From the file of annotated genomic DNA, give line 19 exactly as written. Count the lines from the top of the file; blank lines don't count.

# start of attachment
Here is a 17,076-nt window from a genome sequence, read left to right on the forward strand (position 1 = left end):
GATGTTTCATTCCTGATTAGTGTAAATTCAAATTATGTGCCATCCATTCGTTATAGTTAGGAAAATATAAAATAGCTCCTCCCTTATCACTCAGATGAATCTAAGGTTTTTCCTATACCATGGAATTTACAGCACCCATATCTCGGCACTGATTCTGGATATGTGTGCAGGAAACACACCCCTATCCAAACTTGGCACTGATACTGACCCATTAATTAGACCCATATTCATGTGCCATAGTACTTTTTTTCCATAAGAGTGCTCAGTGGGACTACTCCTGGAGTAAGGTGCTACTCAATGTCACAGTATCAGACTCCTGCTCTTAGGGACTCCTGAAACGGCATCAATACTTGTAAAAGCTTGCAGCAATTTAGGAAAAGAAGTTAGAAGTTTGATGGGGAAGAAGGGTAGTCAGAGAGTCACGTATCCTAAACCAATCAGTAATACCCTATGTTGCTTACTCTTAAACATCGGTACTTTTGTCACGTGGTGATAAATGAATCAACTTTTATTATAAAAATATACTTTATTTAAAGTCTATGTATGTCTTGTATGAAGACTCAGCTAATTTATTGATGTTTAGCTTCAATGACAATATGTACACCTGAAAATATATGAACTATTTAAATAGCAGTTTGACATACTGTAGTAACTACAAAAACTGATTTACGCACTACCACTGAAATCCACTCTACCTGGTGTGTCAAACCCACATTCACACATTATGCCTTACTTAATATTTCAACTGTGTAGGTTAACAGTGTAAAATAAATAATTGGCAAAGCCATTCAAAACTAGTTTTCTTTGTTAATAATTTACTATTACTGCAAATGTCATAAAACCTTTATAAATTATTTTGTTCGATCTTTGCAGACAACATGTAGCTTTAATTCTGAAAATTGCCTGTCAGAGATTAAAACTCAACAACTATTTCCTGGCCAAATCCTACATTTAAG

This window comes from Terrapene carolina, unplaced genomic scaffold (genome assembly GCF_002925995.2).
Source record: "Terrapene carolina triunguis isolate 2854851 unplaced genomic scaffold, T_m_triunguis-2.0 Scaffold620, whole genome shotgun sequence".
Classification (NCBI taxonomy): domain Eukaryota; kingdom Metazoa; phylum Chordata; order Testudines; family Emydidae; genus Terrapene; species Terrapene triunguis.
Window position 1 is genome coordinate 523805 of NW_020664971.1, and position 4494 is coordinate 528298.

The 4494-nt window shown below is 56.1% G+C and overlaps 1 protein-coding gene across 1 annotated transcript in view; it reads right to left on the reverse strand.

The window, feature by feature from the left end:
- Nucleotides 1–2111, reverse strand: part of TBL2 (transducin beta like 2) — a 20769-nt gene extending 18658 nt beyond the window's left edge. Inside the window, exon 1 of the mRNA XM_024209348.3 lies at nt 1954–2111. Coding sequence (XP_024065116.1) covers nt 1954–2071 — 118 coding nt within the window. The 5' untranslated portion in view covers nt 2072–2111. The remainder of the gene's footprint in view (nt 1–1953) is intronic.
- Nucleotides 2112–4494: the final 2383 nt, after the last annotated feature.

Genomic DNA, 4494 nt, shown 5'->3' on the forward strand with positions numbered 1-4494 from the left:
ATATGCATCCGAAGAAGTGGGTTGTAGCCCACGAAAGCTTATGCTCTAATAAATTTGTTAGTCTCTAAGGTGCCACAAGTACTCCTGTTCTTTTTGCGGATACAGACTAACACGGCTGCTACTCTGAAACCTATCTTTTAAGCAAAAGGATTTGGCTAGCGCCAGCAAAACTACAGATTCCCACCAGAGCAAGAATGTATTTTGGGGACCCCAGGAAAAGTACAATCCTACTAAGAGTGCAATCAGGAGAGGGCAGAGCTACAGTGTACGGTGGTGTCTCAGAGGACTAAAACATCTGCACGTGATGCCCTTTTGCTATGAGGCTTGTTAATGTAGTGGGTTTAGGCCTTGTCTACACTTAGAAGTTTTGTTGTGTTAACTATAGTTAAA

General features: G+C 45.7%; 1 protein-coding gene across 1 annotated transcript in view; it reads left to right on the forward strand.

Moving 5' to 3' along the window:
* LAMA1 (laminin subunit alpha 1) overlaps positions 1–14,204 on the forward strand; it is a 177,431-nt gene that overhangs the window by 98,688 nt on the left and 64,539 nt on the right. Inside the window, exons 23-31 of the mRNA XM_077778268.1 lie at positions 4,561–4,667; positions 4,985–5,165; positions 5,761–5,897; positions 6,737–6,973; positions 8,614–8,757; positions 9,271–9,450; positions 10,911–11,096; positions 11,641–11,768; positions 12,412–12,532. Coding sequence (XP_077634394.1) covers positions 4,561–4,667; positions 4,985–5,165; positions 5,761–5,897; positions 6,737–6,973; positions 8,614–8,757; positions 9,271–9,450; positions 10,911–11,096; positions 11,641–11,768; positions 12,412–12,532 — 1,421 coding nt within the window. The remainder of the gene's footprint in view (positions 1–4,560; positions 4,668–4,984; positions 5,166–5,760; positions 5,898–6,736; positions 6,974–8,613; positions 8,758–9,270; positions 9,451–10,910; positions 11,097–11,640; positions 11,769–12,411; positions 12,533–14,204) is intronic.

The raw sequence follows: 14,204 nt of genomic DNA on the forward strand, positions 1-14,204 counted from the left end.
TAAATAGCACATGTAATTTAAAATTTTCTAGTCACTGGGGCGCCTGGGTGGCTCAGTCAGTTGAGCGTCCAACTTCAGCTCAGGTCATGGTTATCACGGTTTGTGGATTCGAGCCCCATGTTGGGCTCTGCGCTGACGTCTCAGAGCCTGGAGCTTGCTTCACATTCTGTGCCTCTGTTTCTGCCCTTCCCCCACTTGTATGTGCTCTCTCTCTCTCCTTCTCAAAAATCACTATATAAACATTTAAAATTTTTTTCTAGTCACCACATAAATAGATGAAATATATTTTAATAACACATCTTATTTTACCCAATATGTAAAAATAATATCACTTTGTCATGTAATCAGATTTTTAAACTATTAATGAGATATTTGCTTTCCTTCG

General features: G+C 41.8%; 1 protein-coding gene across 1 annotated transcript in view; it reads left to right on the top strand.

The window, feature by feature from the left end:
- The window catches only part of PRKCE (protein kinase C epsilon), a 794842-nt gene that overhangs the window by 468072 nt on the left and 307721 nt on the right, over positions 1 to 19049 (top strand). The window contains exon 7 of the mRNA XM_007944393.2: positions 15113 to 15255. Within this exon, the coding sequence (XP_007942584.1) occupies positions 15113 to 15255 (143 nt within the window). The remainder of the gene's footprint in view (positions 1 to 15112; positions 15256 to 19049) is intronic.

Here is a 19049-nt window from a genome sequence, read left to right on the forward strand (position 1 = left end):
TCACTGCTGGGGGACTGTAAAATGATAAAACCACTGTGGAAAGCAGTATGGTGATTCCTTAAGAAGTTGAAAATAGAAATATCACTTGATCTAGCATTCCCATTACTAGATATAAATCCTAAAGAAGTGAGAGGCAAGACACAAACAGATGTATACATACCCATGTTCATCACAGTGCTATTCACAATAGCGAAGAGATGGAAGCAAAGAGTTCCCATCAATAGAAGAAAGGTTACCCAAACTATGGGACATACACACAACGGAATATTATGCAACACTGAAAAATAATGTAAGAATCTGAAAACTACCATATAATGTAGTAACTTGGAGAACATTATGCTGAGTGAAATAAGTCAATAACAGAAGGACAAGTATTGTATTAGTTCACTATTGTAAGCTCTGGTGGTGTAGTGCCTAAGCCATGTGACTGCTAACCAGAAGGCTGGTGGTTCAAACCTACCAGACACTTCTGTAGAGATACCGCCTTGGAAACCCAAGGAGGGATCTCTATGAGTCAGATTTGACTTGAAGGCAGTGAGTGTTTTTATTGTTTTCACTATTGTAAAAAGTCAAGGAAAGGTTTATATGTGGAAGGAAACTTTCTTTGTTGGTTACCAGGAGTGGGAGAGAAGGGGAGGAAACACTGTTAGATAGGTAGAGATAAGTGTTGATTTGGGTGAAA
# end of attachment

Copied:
The window, feature by feature from the left end: